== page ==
The rainy season has ended in Tokyo and other areas in the Kanto-Koshin region of eastern and central Japan 30 days later than last year, the Meteorological Agency said Monday, giving way to intense heat.
Rainfall between June 7 and July 28 hit 526 milimeters in Choshi, Chiba Prefecture, 480.5 mm in Maebashi, Gunma Prefecture, 459 mm in Utsunomiya, Tochigi Prefecture, and 446 mm in Yokohama.
Now that the rainy season has passed, temperatures of over 31 degrees are forecast through this weekend across the nation. In the cities of Osaka and Fukuoka, temperatures are expected to exceed 35 degrees. On Monday the weather agency urged precautions against heatstroke, advising that people stay hydrated and find places to cool off.
A 28-year old man in a mascot costume who was training for a dance performance died of heatstroke Monday at Hirakata Park, a theme park in Osaka Prefecture. As of 5 p.m. the same day, the Tokyo Fire Department said 63 people had been hospitalized for heatstroke in the capital, with two people in their 70s and 80s in serious condition.
Last Saturday, a 91-year-old woman died of heatstroke in Saitama Prefecture after she was found lying in her garden at around noon. According to the Fire and Disaster Management Agency, about 95,000 people were taken to hospitals for heatstroke during the May-September period last year, exceeding the previous high of 58,000 logged in 2013.
According to the health ministry, 1,500 people died of heatstroke in 2018. “It’s particularly dangerous when it suddenly gets hot and the high temperature remains,” said Fumiaki Fujibe, a professor of climatology at Tokyo Metropolitan University.
A study by the university found that the death rate due to heatstroke is high in the cooler northern regions and among the elderly. The death rate also tends to rise when the heat continues for long periods.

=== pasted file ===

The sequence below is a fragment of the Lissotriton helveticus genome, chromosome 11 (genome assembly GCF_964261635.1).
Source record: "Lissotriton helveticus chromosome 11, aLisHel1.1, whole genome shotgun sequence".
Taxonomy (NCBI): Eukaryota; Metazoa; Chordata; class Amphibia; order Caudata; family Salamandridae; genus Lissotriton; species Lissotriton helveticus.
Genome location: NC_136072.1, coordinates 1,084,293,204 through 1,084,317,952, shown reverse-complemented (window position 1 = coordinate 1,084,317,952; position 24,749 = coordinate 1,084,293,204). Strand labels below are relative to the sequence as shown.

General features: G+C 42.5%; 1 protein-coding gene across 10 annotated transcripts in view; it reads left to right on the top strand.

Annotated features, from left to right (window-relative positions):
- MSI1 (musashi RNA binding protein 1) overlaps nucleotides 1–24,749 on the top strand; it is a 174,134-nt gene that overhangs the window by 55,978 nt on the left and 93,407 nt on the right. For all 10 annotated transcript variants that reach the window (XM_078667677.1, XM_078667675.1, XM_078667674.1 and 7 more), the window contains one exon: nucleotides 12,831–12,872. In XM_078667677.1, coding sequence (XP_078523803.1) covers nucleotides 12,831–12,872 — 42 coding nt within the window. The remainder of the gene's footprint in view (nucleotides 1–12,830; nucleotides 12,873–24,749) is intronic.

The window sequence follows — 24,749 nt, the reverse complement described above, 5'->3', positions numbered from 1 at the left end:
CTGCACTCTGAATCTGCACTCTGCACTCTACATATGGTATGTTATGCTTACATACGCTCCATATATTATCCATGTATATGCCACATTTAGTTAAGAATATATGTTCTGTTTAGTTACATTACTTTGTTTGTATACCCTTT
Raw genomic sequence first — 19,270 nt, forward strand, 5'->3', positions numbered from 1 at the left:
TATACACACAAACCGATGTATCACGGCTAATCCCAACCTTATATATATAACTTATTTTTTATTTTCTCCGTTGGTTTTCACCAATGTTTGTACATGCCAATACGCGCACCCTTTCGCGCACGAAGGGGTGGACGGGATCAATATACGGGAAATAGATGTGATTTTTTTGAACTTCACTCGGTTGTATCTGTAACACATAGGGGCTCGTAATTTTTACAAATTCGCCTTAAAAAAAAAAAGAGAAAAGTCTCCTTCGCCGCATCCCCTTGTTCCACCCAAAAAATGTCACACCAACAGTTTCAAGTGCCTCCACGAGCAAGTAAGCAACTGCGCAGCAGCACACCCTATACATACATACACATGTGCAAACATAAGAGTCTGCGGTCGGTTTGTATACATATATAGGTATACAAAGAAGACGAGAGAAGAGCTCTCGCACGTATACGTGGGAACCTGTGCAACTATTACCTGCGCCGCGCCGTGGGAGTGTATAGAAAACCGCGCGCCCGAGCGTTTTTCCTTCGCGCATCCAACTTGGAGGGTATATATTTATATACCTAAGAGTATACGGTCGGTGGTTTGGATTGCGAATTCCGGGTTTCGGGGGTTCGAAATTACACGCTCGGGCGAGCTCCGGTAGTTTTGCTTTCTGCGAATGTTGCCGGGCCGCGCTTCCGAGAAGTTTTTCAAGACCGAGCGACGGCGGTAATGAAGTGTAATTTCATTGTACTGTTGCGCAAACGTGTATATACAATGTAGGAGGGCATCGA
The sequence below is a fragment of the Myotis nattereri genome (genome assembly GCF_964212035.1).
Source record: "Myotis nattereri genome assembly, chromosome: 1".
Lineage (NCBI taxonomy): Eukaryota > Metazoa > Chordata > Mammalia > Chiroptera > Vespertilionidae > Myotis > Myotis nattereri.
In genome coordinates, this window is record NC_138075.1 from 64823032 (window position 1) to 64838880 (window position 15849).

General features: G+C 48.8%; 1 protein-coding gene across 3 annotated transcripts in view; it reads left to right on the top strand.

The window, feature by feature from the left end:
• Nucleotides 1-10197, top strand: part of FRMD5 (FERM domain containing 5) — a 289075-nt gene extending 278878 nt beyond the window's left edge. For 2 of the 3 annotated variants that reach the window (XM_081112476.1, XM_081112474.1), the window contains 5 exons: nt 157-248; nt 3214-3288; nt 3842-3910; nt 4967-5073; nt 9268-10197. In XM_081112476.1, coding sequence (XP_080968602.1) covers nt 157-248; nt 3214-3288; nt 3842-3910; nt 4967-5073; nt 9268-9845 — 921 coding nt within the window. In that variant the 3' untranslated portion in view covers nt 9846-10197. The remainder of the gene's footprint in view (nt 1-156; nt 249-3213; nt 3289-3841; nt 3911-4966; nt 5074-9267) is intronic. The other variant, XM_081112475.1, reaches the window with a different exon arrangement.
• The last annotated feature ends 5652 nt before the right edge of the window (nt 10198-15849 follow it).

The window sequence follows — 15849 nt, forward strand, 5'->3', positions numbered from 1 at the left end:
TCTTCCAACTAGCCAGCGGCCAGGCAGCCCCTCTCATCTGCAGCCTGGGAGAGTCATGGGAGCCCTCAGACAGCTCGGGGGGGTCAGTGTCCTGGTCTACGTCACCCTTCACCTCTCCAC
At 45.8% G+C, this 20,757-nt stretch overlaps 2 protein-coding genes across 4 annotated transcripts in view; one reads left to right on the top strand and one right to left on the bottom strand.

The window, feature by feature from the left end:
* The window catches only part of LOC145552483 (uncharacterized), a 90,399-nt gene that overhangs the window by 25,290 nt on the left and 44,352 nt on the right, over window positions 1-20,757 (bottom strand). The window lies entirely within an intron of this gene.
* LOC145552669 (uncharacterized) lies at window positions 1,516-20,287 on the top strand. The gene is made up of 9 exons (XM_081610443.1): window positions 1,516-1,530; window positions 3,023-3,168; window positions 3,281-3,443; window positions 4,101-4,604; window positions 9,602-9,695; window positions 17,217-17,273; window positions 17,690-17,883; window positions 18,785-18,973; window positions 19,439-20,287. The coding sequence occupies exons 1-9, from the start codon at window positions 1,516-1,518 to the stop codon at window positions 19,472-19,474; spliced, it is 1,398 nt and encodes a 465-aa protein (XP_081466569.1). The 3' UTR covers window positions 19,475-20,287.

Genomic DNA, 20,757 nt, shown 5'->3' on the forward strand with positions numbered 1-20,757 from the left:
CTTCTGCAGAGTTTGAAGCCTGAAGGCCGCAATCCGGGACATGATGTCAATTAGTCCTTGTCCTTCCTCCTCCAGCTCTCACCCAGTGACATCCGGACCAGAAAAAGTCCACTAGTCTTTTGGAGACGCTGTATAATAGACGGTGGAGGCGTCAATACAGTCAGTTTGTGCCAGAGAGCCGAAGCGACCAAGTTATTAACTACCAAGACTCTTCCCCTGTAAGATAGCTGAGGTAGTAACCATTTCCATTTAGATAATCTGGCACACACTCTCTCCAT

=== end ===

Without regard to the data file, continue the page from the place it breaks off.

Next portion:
The heat is also a concern as Tokyo looks ahead to the 2020 Olympics, which are set to take place from July 24 to Aug. 9.
The Environment Ministry has said there were 12 days with a temperature of over 31 degrees near the new National Stadium in Tokyo during that period in 2018. The ministry advises people “to stop exercising” when the temperature reaches that level.
Tokyo’s planned measures to combat the heat include mist sprays, tents for shade and the distribution of ice packs and fans.
A total of 136 kilometers of roads in the capital, including the marathon course, will be paved with heat-reflecting materials that officials say will lower temperatures by 8 degrees. The marathon will start at 6 a.m. in order to avoid the hottest period of the day.
Experts in the health promotion division of Sawai Pharmaceutical Co. warn that the elderly, children, patients who have recently had surgery, people not getting sufficient amounts of sleep and those with poor diets are more likely to get heatstroke due to their weak thermoregulatory function.
They also say regular exercise and hot baths also help people get acclimatized to the heat as long as they maintain hydration and sodium levels.
Other recommended steps to prevent heatstroke include walking in the shade and wearing clothes made of cotton. It is also advised that room temperatures be kept lower than 28 degrees and fans be used.
If a person falls unconscious due to heatstroke, the Environment Ministry advises calling an ambulance immediately. Before it arrives, it advises loosening any tight-fitting clothing and moving the patient into the shade or to a cooler place.
Using ice to cool the neck, armpits and hip joints is also advised. Conscious patients should be given cold drinks, according to the guidance, which was posted to the ministry’s website.
Meanwhile, a recent survey by Kao Corp. found that some 70 percent of foreign residents in Tokyo, including those from the Middle East and Africa, said Japan’s summers were hotter than those in their home countries.
The online survey, which received responses from 150 foreign residents of Tokyo, found that 75.3 percent experienced fatigue and difficulty sleeping due to the heat.
“It seems that the high temperature and humidity unique to Japan caused people to feel (Japan is) hotter,” an official of Kao Corp. said.
Information from Kyodo added
In a time of both misinformation and too much information, quality journalism is more crucial than ever.
By subscribing, you can help us get the story right.